One note – I used Raspberry di Amore liqueur because we had it on hand and I felt that it really boosted the raspberry flavor. I wouldn’t go out and buy a big bottle of it though, so feel free to substitute with something else. You might use Chambord or Raspberry schnapps, or leave it out all together. Otherwise you could add vanilla or almond extract, which would alter the taste but would still taste nice – but cut it down to a teaspoon of either of those or it will be too strong.

Raspberry Lime Pound Cake

Cake
1 2/3 cup granulated sugar
1 ¼ cup (2 ½ sticks) unsalted butter, softened
5 large eggs
1 Tbs Raspberry di Amore liqueur
2 tsp lime zest (from 3 medium limes – save the lime juice for the glaze)
2 cups plus 8 Tbs all purpose flour
1 tsp baking powder
½ tsp salt
3 cups raspberries

Lime Syrup
1/3 cup lime juice (from 3 medium limes)
1/3 cup granulated sugar
Glaze
11/2 cups confectioner’s (powdered) sugar
zest and juice from one medium lime
Prepare a 9-cup bundt pan by greasing and flouring the pan. 

Rinse the berries (especially if they’re hand-picked), toss them with two tablespoons of flour and set them aside.

Cream the sugar and butter in a large bowl with a hand mixer on medium speed until they are light and fluffy. Add the eggs, beating after each egg until combined, then add the liqueur and lime zest and beat for another minute or so on medium speed until they are well mixed.

In a small bowl, sift together the flour, baking powder and salt and then add the dry ingredients to the egg/sugar/butter mixture in the large bowl and beat briefly just to combine. Then fold in the floured berries to the mix and pour/scrape the batter into the prepared bundt pan.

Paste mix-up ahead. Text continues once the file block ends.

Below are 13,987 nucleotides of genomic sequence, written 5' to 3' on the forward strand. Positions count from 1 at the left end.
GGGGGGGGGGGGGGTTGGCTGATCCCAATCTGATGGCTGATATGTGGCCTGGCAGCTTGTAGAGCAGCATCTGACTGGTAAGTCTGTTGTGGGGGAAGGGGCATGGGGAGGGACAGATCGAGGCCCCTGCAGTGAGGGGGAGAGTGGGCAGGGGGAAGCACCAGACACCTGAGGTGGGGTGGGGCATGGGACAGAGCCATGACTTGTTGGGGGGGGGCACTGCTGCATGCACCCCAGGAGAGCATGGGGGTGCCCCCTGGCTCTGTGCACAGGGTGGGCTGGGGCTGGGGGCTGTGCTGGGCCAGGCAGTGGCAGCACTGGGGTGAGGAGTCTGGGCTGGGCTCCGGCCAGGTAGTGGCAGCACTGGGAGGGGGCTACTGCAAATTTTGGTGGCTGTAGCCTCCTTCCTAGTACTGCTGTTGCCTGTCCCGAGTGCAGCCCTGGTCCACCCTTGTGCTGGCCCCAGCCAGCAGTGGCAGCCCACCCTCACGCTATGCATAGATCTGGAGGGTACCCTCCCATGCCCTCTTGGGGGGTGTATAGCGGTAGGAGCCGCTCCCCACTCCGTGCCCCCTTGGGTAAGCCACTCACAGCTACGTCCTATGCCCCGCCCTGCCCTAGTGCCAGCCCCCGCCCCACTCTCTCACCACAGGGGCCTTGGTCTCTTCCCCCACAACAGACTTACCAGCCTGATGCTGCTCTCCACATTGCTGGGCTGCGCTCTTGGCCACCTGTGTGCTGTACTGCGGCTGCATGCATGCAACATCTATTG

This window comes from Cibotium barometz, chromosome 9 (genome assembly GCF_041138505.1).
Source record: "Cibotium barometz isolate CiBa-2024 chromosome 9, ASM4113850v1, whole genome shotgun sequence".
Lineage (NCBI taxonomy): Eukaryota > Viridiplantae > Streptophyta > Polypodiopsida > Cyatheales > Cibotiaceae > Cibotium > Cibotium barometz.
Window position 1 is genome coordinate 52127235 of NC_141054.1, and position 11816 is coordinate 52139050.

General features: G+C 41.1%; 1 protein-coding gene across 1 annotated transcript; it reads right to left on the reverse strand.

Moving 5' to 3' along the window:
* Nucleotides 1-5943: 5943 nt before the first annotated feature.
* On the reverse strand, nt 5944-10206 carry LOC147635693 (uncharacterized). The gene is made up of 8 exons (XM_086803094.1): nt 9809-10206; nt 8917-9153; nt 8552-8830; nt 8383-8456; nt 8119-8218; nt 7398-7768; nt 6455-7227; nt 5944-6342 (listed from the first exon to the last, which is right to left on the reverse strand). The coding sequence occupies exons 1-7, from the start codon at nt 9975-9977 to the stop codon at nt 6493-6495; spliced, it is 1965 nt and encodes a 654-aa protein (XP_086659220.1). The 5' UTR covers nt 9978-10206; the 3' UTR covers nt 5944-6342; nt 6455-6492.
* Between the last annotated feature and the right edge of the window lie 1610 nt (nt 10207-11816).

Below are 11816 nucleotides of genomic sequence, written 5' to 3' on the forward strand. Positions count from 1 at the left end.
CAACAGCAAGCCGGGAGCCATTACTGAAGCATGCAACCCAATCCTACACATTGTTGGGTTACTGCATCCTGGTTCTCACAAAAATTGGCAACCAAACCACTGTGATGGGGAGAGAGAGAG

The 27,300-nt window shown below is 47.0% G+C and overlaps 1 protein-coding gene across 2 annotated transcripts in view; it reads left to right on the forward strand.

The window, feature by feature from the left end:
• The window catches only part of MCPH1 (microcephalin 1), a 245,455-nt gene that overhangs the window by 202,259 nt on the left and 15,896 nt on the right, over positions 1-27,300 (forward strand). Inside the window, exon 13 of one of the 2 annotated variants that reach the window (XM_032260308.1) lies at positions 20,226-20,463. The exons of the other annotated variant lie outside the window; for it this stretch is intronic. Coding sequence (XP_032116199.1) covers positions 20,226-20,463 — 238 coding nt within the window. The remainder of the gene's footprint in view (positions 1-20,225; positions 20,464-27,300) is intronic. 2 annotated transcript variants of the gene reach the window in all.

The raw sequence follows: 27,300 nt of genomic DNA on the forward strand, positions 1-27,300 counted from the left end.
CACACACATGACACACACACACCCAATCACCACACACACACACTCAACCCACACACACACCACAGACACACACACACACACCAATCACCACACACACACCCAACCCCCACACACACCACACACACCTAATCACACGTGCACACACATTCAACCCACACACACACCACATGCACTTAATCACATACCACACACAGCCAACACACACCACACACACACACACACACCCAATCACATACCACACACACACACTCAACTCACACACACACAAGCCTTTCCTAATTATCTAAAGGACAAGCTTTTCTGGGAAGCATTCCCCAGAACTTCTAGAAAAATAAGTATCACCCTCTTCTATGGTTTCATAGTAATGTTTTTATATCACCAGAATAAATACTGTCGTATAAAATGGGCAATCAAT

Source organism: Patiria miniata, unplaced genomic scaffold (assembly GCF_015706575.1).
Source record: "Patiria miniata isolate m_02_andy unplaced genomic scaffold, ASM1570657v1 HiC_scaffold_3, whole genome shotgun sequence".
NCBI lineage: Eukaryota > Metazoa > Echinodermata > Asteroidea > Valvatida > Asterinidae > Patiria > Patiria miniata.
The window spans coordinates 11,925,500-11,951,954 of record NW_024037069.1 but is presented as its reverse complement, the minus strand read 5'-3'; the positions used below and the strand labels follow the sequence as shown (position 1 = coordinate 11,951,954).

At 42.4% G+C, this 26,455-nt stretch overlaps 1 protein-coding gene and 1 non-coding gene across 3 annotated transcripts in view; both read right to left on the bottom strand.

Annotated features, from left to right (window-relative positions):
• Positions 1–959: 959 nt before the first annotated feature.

Put the pan into a cold oven and turn the oven on to 300 degrees F (I used convection) and bake the cake for 70 minutes – test it at that point and if a skewer or toothpick comes out clean the cake is done. 

While the cake is baking mix the lime juice and sugar in a small saucepan and heat over low heat until the sugar dissolves completely. Let the cake cool for five minutes in the pan, and then invert it onto a plate or rack and brush the lime syrup over the cake, letting it absorb into the cake. Then let the cake cool completely before glazing it.

For the glaze, sift the powdered sugar into a bowl, then zest a medium lime into the sugar. Squeeze about half the lime into the sugar and whisk well, then add more lime juice if needed to make a glaze. I’m kind of a disaster with making glazes – I find I always get it a bit too stiff or a bit too thin.

I’ve linked up to these great link parties – check ’em out! Delicious Dishes Recipe Party, Pin Me, Twigg Studios: Sunday Show Off, Project Inspire , C.R.A.F.T Monday Funday, Chef in Training,Sew Much Ado, Not Your Ordinary Recipes, Pamela’s Heavenly Treats, Addicted to Recipes,